November 20, 2020

This writing advice becomes now and then more urgent. I dragged it out to help reporters covering the Great Recession. I am sharing it again to see if it can stand up to the test of a great pandemic.

I don’t expect such advice to “go viral” — what a newly loaded phrase — but I hope it spreads in support of coverage that takes responsibility for what readers and viewers know and understand. Our goal is twofold:

  1. To give people what they need to make safe decisions about their personal health and the public’s health.
  2. To give readers confidence in their knowledge so they will not be harmed by the type of anxiety that leads to panic — and worse.

There are a dozen strategies of clarity and comprehensibility listed below, some with specific reference to coverage of the coronavirus. I have rearranged their original order from the belief that there is one writing strategy that stands above the rest.

While accuracy is clearly the most significant virtue in reporting on something as consequential as a global pandemic, it too often happens that reporters don’t take the next step — working to be understood. Yes, a writer can be accurate and incomprehensible. Perhaps the only thing worse is to be inaccurate and comprehensible because then readers will be acting upon information that is useless or even dangerous.

1. Slow down the pace of information, especially at points of complexity.

A child calls a parent on the phone and blurts out that they are in trouble, talking at the speed of light. What does the parent say? “Slow down, honey, slow down. Now tell me what happened.”

The great writing teacher Don Murray taught me this lesson, and I have tried to pass it along to countless writers: “Use shorter words, shorter sentences, and shorter paragraphs at the points of greatest complexity.”

What does that have to do with slowing down the pace of information?

My best illustration is borrowed from my book “Writing Tools.” Here is a single sentence from an old editorial about state government. It is titled “Curb State Mandates.”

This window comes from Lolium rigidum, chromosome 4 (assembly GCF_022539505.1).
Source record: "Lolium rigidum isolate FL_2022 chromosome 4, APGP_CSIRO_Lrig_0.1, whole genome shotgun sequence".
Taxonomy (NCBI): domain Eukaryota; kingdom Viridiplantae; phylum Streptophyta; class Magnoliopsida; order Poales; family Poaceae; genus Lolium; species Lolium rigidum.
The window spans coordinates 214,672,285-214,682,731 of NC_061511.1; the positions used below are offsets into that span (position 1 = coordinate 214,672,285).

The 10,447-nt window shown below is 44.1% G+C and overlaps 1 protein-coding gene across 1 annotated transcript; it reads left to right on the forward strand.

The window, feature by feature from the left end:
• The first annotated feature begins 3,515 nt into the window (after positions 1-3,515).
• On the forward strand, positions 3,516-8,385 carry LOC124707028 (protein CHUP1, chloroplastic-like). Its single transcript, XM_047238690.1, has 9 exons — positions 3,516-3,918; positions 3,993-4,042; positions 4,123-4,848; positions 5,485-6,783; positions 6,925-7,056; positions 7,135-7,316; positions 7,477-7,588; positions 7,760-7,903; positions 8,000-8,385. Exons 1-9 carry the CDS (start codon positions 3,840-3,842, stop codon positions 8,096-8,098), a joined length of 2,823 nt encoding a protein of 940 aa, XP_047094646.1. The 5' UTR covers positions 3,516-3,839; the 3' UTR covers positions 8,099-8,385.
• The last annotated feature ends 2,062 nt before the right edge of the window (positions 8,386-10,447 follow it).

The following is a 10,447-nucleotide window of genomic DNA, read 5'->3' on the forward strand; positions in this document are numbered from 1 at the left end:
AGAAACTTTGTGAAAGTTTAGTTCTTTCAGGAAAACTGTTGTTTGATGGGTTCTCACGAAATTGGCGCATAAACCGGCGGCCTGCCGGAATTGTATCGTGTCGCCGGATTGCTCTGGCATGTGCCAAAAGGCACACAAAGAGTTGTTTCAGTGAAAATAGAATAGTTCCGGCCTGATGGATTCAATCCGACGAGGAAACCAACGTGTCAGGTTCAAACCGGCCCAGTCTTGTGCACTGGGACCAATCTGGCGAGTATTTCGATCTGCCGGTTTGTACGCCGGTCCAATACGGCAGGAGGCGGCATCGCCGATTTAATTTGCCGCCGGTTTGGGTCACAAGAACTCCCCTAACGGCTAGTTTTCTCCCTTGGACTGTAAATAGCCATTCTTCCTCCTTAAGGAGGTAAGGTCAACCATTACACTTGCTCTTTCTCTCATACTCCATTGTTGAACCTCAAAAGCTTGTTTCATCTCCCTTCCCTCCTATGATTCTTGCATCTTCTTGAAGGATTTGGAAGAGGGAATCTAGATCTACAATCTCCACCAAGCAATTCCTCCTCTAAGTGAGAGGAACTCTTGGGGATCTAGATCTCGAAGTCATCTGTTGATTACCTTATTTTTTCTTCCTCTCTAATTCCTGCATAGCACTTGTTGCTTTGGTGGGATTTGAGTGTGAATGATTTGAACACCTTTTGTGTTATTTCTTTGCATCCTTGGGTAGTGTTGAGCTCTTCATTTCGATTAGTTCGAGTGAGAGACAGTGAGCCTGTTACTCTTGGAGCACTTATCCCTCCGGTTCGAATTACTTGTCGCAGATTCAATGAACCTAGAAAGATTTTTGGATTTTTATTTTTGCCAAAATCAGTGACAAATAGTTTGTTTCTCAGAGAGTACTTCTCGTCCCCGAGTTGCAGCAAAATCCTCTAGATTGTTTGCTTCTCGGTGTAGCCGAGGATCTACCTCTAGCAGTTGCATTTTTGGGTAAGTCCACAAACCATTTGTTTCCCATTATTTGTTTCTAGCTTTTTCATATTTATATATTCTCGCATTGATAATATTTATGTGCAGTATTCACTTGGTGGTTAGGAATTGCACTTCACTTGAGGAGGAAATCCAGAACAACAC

To avert the all too common enactment of requirements without regard for their local cost and tax impact, however, the commission recommends that statewide interest should be clearly identified on any proposed mandates, and that the state should partially reimburse local government for some state imposed mandates and fully for those involving employee compensations, working conditions and pensions.

The writer of this sentence is working hard, but not hard enough. The writer suffers from what psychologist Steven Pinker calls the “curse of knowledge.” He has forgotten what he did not know. And now the writer knows so much, he makes the mistake of thinking the reader can keep up.

So how would you slow down the pace of “Curb State Mandates”? Here is my best try.

The State of New York often passes laws telling local governments what to do. These laws have a name. They are called “state mandates.” On many occasions, these laws improve life for everyone in the state. But they come with a cost. Too often, the state doesn’t consider the cost to local governments, or how much money taxpayers will have to shell out. So we have an idea. The state should pay back local governments for some of these so-called mandates.

The differences in these passages are worth measuring. The original writer gives us one sentence. I give the reader eight. The original writer gives us 58 words, while I deliver 81 words in about the same amount of space, including 59 one-syllable words. My words and sentences are shorter. The passage is clearer.

To the point, the pace of my version is slower.

Since it’s easier to read, why wouldn’t I say the pace is faster? In a sense, yes, it feels faster because the path is smoother. But a sentence is a sentence. There is a period at the end. The Brits call the period a “full stop,” and that’s what it is, a stop sign.

The pace of longer sentences — well-written ones, anyway — has to be fast because we are speeding along, reaching for the period that completes the thought. A series of shorter sentences — with lots of stop signs — offers a slower pace, where readers are more able to grasp a piece of information and then use that piece to get ready for the next sentence.

This is so important I want to repeat it: Too often, the reader gets sprayed with long complicated sentences and just can’t keep up. Think of the period as a stop sign. The more stop signs, the slower the pace, which is good if you are trying to make something clear.

Now let’s see how this might apply to coverage of the current public health crisis. I found this brief description from CNN.

The coronavirus is actually not one type of virus. It is a large family of viruses that also includes SARS and other minor to major respiratory illnesses. Coronaviruses can be spread between animals and people, as we have seen with this current strain. The term “corona,” which is from a Latin root meaning crown or ring of light, refers to the shape of the virus under a microscope.